Source Evaluation

Source evaluation is like being the make-it or break-it judge at a talent show. You get to decide who makes the final cut and can shine in your paper, and who will be left out in the rain. However, you want your judgment to be a thoughtful gesture. Like many other aspects of writing, source evaluation is a process. If you’re unfamiliar with what makes a source valuable or not, here are a few simple steps to follow:

  1. Make sure you are using relevant sources
  2. Make sure you are using credible sources
  3. Make sure there is enough information for a paper

There aren’t very many steps, but these three encompass a lot of information.

First, you want to make sure that you can find sources that relate to your topic. You might be interested in a history of plant etymology or gladiatorial battles in Ancient Rome, but would either one be useful in a paper about underage drinking? Even similar topics might not work. If you want to write about teenager’s stealing their parents’ liquor, then finding sources on the number of fake ID’s in clubs might not be the best option because they are not directly relevant to your main subject. Meanwhile, a source that includes interviews of teenagers who were caught stealing would be a much better fit for the assignment.

The second step is to make sure your sources come from credible publications or websites. Everyone has had that one teacher (or more likely several of them) who has said to never use Wikipedia. This is because websites like Wikipedia, or any website that ends with .com or .org, can be changed by anyone and do not have to be held up to rigorous standards of accuracy. One way to check if a website is credible is to check the authors and see if it ends with .gov or .edu, which means it is a government or educational website. It’s important to check the authors because a website might look credible, but could actually be owned by a biased organization. Googling Martin Luther King Jr. brings up thousands of results, and one of the top ones is by an organization called Stormfront. Stormfront is part of the KKK and would clearly be a biased source. Otherwise it is always a good idea to stick to academic sources, which means they are reviewed by other knowledgeable or certified people in the field. Books are a good choice, and so are academic journals from databases like EBSCOhost and JSTOR.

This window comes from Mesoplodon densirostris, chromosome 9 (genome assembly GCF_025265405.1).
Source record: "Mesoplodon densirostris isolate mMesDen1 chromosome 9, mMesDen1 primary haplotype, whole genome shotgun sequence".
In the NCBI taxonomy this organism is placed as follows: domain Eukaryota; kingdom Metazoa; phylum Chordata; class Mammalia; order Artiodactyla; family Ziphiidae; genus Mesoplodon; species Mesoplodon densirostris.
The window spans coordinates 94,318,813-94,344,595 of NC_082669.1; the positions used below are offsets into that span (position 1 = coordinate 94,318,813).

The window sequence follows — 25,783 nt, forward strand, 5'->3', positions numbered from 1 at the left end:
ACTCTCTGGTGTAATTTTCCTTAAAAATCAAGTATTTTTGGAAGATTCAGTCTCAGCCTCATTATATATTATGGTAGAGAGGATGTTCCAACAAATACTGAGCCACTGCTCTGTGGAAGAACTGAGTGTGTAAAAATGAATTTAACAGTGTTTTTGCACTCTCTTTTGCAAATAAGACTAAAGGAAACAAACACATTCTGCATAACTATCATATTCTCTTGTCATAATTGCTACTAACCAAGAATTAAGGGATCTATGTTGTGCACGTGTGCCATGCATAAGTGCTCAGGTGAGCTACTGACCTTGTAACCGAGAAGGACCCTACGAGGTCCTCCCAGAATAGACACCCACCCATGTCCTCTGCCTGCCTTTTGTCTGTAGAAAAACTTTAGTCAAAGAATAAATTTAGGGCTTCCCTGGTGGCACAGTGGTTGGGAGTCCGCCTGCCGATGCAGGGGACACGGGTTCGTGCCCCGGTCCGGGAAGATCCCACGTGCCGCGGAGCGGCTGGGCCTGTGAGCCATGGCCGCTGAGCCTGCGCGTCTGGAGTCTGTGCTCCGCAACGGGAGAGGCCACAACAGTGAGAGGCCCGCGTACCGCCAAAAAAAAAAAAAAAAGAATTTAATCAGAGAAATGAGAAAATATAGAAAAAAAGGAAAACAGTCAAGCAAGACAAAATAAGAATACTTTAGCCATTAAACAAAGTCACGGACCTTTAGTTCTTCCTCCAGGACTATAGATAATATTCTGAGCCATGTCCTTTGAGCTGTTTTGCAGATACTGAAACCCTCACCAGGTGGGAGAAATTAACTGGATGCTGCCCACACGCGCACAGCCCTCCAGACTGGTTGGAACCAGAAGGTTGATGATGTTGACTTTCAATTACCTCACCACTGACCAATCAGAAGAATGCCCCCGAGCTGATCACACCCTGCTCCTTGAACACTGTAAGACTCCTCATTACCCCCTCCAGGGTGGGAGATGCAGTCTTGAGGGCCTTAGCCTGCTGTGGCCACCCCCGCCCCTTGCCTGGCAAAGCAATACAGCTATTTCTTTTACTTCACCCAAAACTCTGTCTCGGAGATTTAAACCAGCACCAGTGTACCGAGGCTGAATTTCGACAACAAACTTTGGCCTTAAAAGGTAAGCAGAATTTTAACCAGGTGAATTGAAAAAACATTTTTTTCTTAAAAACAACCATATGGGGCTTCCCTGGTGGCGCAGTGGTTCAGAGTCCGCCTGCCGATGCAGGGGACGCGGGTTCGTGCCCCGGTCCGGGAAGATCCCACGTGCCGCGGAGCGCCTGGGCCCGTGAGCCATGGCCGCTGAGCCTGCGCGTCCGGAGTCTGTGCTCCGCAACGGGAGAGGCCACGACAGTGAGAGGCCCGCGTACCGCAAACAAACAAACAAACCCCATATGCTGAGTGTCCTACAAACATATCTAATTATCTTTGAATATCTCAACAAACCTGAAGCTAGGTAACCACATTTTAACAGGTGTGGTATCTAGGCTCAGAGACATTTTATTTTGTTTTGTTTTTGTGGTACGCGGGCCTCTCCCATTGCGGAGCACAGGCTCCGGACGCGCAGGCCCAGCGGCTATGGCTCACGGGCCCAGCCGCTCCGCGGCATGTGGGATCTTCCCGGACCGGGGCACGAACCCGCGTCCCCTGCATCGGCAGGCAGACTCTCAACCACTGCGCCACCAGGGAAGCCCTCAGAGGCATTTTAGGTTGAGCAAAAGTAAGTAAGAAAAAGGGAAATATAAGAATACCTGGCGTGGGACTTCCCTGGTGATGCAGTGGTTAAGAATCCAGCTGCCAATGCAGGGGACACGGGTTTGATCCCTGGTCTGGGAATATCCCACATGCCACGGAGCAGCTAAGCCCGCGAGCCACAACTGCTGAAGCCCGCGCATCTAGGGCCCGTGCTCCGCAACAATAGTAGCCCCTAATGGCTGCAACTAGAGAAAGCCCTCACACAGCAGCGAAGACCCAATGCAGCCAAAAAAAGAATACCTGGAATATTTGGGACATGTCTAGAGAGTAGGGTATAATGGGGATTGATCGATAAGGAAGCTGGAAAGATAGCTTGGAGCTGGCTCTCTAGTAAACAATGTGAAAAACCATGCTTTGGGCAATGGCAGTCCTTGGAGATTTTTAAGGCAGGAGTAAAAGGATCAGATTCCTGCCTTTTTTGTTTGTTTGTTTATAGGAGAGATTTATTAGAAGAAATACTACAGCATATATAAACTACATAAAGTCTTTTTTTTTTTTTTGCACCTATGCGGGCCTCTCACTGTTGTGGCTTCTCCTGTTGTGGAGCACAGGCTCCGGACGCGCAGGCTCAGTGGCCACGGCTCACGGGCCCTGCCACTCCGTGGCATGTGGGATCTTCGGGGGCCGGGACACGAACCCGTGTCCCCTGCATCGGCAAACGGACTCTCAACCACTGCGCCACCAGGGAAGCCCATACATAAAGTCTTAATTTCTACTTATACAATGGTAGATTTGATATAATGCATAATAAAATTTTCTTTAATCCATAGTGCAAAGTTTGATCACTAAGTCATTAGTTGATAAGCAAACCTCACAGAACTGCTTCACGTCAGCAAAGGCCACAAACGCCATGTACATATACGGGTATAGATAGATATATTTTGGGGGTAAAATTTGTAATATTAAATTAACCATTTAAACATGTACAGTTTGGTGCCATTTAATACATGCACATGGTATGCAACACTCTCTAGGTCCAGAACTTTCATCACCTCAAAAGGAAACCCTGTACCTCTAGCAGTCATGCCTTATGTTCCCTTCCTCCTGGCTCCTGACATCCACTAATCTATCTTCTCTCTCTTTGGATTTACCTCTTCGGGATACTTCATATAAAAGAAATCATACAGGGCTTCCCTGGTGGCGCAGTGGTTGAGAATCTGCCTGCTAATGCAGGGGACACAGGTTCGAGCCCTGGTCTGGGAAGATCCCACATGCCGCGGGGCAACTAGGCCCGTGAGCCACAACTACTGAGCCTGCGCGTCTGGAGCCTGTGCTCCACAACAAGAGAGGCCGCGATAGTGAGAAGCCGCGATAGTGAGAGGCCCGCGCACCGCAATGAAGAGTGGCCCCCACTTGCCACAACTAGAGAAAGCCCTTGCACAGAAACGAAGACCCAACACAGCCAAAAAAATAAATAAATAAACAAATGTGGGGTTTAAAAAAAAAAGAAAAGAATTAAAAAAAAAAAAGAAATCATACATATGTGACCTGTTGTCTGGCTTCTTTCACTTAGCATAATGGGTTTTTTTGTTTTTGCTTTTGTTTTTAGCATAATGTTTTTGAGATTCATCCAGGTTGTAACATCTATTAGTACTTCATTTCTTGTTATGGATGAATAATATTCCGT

Finally, make sure there is enough information for the assignment. A subject might be really fascinating, like snail birthrates (or whatever you’re into), but there might only be one or two credible sources for it. Would that be enough to write a 10-15 page paper? Usually it’s not. On the other hand, you might select a topic that is way too broad. If you choose to write a paper about climate change, there are literally thousands of aspects that you could write about all related to that subject. So then the challenge is to narrow it down to a manageable chunk, which is a great time to visit the Writing Center for help! It is easier to write a thorough piece on the views towards climate change in Jakarta than it is to try to write about the entire subject.

Hopefully this helps you choose the topic and resources for many papers in your academic career!

 

written by Heather D.

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